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Powell was different, but humdrum

Coming into his second post FOMC presser, Powell was more relaxed(?). The Bloomberg headline by Jeanna Smialeck seems an apt description: Powell Styles Himself a Fed Chairman for the People: Alan Greenspan famously said he had mastered the art of mumbling “with great incoherence” as Federal Reserve chair. Jerome Powell is attempting the opposite approach. “Because monetary policy affects everyone, I want to start with a plain English summary of how the economy is doing, what my colleagues and I at the Federal Reserve are trying to do and why.” He continued: As Chairman, I hope to foster a public… Read More

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CPI Report: No surprises

It came exactly as expected, with core CPI clocking 2.2%, so no significant asset price moves. The chart below compares core CPI and core PCE. These inflation gauges have been well behaved over the past several years. Note there is a 40 basis point gap between the CPI and PCE, implying that the May 2018 core PCE will remain below the 2% target. In fact, two or three years ago, inflation, by any gauge, was more ‘calamitous’ than now. Why, then, is the Fed so concerned about ‘overheating’? Maybe because it feels below 4% unemployment is harmful!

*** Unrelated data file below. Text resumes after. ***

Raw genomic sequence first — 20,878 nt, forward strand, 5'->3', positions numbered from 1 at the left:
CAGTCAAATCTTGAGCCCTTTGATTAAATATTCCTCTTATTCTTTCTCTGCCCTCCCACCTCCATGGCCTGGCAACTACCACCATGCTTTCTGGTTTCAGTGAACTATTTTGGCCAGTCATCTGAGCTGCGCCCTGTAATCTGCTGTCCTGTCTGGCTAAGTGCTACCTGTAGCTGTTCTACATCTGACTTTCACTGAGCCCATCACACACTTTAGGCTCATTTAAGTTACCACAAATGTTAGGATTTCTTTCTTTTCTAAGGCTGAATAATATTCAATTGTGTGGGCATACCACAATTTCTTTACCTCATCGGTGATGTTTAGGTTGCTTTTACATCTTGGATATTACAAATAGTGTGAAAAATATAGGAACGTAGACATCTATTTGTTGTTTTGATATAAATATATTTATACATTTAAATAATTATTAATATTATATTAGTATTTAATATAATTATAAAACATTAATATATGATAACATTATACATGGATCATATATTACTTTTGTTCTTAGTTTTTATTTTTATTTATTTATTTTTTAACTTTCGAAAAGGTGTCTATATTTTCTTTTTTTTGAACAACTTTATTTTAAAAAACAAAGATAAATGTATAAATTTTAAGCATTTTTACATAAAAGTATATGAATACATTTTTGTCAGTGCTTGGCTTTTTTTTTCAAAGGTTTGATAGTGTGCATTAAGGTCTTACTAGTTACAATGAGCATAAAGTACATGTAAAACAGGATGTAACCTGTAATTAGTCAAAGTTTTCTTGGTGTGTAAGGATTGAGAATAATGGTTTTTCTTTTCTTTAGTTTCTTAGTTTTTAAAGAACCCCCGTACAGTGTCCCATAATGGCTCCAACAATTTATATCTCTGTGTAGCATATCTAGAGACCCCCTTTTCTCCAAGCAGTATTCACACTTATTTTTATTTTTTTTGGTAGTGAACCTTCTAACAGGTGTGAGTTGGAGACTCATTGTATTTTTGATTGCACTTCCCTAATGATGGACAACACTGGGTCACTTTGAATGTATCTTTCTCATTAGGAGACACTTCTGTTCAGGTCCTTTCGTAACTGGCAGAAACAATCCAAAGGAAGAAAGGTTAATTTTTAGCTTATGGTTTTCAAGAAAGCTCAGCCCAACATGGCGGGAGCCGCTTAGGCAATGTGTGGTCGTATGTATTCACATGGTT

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The Fed´s ‘model’ is screwed up

In Powell’s Fed Could Clear Up a Few Mysteries Puzzling Investors, we read: The Fed says unemployment is already running below the level that can be sustained in the longer run, but wages are crawling higher rather than taking off. What’s more, job growth hasn’t slowed down as much as you might expect in an economy with a big worker shortage. Fortunately, inflation is not a wage phenomenon. On the contrary, it is inflation that drives up wages. The late 1960s makes that clear. Note that wage growth only picks up after inflation has almost tripled! Comparing the late 1990s… Read More

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When ‘good’ is ‘terrible’

The headline: The Fed’s Biggest Dilemma: Is the Booming Job Market a Problem? Snipets: No question looms larger for Federal Reserve Chairman Jerome Powell than this: How low can the U.S. unemployment rate safely go? Only twice in the past half-century has unemployment fallen to its current rate of 3.8%—for a few years in the late 1960s and for one month in 2000. The ’60s episode spurred years of soaring inflation that would take a decade for policy makers to corral. The latter coincided with a technology bubble that, when it burst, caused the 2001 recession. It seems low unemployment… Read More

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Modest optimism returns but growth may not

Week Ending Friday June 8, 2018 Markets recovered some of their poise last weeks. Bond yields fluctuated but ended the week not much different from where they started and equities rallied reaching levels last seen in April. The back-on-again talks with North Korea beat the G7 discord, while expectations for the trade war merely fluctuated. Growth seems to be disappearing in US a bit, elsewhere a lot While NGDP growth in the US has appeared to accelerate into 2018Q1 with a high of 4.7% YoY, the best since 2015Q1, it isn’t quite that good. There were two very strong quarters… Read More